1

I'm merging two databases. The newer one has a table with an integer column failed_port which is NOT NULL. The older database does not have this column.

So after using pg_dump to dump both databases and then pg_insert to merge them there is an error:

pg_restore: [archiver (db)] Error while PROCESSING TOC:
pg_restore: [archiver (db)] Error from TOC entry 2336; 0 58976 TABLE DATA c_a postgres
pg_restore: [archiver (db)] could not execute query: ERROR:  null value in column "faild_port" violates not-null constraint
DETAIL:  Failing row contains (1, A, B, 2000, null, 2019-01-19 16:27:15.335126, Tool).
    Command was: INSERT INTO c_a (c_a_pk, c_b_fk, name, port, row_created, row_creator) VALUES (1...

The table in older database looks like this:

c_a_pk | c_b_fk | name | port  |        row_created         | row_creator 
-------+--------+------+-------+----------------------------+-------------
     1 | A      | B    |  2000 | 2019-01-19 16:27:15.335126 | Tool 

And in the newer like this:

c_a_pk | c_b_fk | name | port | failed_port |        row_created         | row_creator 
-------+--------+------+------+-------------+----------------------------+-------------
     1 | C      | D    | 2000 |           0 |2019-02-19 16:27:15.335126  | Tool 

How to merge the older table with the newer? Is there for example a command for pg_restore to automatically set default value to 0 if there is a NOT NULL column that doesn't exist in first table? I could do this manually, but I'm planning to merge multiple databases so it would be burdensome to do this by hand.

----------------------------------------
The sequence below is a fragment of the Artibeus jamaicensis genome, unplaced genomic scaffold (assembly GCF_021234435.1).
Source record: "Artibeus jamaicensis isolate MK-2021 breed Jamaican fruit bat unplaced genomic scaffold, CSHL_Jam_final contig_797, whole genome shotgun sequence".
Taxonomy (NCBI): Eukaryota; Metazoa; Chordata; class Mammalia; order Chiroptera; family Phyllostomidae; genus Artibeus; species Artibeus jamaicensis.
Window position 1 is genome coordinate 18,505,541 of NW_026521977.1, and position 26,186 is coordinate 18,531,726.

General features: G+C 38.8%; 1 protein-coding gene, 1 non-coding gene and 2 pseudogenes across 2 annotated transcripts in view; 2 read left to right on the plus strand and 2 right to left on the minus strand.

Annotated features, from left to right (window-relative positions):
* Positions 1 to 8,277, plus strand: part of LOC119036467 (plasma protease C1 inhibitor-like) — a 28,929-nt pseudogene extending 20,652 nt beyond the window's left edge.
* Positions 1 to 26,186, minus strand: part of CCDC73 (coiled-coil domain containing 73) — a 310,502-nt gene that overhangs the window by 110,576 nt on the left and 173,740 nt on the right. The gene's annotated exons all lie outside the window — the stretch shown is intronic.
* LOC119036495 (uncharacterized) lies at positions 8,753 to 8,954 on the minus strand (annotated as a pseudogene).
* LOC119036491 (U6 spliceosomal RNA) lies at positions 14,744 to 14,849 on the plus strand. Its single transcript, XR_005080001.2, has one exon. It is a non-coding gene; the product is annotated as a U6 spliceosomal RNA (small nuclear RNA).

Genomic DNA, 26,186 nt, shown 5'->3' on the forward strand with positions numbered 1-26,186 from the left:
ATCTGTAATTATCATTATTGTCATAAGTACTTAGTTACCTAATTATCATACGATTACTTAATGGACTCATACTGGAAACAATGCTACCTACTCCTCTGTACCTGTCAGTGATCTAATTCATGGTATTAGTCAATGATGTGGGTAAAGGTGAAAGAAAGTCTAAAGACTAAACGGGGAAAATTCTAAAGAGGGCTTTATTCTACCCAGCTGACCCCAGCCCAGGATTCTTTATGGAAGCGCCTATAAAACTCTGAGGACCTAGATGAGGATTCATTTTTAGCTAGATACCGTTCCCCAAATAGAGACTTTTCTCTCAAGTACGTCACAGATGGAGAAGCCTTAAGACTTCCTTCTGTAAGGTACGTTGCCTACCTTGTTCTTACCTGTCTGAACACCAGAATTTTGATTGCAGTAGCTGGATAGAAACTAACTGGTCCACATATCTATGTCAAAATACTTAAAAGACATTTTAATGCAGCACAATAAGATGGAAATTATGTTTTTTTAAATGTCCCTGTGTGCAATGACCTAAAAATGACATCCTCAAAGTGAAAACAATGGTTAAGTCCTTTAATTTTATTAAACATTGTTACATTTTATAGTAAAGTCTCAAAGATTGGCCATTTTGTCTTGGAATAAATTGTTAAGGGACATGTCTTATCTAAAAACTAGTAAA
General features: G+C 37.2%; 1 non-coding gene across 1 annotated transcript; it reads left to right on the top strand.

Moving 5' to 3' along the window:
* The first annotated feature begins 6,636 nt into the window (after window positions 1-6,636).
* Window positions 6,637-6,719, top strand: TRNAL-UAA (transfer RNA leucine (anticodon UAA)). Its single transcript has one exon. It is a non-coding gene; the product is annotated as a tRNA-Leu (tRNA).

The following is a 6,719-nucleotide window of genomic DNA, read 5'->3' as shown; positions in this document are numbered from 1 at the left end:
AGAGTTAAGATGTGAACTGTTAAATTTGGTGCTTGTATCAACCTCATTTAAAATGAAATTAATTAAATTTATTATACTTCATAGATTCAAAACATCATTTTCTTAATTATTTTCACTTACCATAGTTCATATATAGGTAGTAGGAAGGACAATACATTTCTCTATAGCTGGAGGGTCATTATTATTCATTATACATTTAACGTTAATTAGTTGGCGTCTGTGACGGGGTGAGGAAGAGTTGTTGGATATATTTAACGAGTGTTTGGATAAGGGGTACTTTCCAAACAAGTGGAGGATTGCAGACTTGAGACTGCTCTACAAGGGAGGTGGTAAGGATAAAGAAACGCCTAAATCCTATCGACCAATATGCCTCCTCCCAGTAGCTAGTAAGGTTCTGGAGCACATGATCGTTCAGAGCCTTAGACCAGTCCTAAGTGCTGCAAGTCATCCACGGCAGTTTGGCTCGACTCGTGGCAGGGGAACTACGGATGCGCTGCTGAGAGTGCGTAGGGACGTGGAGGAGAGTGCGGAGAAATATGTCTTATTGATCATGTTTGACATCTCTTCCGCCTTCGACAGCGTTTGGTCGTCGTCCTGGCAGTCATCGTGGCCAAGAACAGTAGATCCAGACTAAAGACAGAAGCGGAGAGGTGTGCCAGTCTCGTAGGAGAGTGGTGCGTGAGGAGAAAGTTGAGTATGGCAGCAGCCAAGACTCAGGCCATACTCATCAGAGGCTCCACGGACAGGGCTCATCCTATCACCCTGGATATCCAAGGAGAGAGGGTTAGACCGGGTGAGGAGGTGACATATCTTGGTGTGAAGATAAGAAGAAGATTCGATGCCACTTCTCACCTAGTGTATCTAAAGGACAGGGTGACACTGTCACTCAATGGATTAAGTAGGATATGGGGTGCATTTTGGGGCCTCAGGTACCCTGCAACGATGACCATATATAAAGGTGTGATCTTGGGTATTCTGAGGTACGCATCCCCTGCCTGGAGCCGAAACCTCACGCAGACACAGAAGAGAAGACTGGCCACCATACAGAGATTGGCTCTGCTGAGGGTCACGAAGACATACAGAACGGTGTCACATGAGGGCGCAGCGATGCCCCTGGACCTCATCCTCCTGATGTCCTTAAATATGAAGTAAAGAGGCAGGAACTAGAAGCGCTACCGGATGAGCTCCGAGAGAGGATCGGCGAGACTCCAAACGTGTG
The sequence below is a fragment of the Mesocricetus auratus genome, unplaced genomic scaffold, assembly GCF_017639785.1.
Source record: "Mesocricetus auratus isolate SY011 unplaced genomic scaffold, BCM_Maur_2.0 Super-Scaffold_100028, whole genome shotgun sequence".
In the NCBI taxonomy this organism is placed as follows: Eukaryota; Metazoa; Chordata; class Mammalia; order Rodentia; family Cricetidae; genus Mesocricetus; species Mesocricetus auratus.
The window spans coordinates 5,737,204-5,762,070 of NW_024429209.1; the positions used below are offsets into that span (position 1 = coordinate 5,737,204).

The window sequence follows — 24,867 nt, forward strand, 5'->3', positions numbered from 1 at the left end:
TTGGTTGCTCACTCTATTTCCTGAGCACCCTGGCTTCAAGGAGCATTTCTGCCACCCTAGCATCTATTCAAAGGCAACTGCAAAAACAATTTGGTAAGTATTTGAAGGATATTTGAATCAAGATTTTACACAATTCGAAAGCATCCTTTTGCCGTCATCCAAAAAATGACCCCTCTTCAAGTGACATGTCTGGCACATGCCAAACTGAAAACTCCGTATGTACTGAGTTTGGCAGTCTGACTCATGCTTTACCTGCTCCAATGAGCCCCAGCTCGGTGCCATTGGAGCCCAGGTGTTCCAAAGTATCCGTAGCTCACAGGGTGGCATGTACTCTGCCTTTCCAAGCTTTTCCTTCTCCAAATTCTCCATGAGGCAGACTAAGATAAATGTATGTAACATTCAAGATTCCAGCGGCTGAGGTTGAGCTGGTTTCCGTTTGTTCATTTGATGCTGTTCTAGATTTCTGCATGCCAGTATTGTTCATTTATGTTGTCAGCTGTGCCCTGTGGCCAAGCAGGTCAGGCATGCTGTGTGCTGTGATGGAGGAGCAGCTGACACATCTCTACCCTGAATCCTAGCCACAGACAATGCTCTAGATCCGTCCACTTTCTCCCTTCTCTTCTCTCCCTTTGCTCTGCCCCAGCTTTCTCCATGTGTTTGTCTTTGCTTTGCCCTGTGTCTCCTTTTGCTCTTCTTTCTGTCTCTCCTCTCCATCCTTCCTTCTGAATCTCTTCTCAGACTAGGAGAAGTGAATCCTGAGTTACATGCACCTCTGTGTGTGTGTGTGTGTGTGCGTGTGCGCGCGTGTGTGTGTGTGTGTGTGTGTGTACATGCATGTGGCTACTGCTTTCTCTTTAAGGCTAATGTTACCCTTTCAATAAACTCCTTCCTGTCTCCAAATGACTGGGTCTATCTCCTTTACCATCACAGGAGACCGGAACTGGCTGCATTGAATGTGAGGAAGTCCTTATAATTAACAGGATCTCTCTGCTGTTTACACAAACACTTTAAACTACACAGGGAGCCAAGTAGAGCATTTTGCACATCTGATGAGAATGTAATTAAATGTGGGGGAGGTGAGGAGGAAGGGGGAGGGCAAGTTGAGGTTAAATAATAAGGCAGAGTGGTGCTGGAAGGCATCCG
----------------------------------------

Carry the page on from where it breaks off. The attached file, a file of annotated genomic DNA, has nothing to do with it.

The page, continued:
• I'd first load with COPY to a new table and then use SQL to modify the existing table. COPY is not very smart (but fast). Use an unlogged table for speed! – Laurenz Albe May 17 at 8:47
1

Temporarily put a trigger on your target table to set default values:

CREATE FUNCTION override_null()
RETURNS trigger AS $$
BEGIN
  IF NEW.failed_port IS NULL THEN
    NEW.failed_port := 0;
  END IF;
  RETURN NEW;
END
$$ LANGUAGE 'plpgsql';

CREATE TRIGGER override_null_trigger
BEFORE INSERT ON c_a
FOR EACH ROW
EXECUTE PROCEDURE override_null();
  • Thank you, this worked. I don't think there is an easy way to automatically get the name of the column that throws the error, so that the function could be created for every not-null column. But luckily the column is the same in all the databases so only one function should suffice. – Asgmch May 17 at 11:10
  • More than welcome – Philᵀᴹ May 17 at 11:18
  • I noticed the trigger method doesn't work because I'm dumping and restoring with --disable-triggers. Any idea for a workaround on this @Philᵀᴹ ? – Asgmch May 17 at 13:47
  • Temporarily disable the triggers one-by-one with ALTER TABLE table_name DISABLE TRIGGER trigger_name, and leave the override ones active – Philᵀᴹ May 17 at 14:00

Your Answer

By clicking “Post Your Answer”, you agree to our terms of service, privacy policy and cookie policy

Not the answer you're looking for? Browse other questions tagged or ask your own question.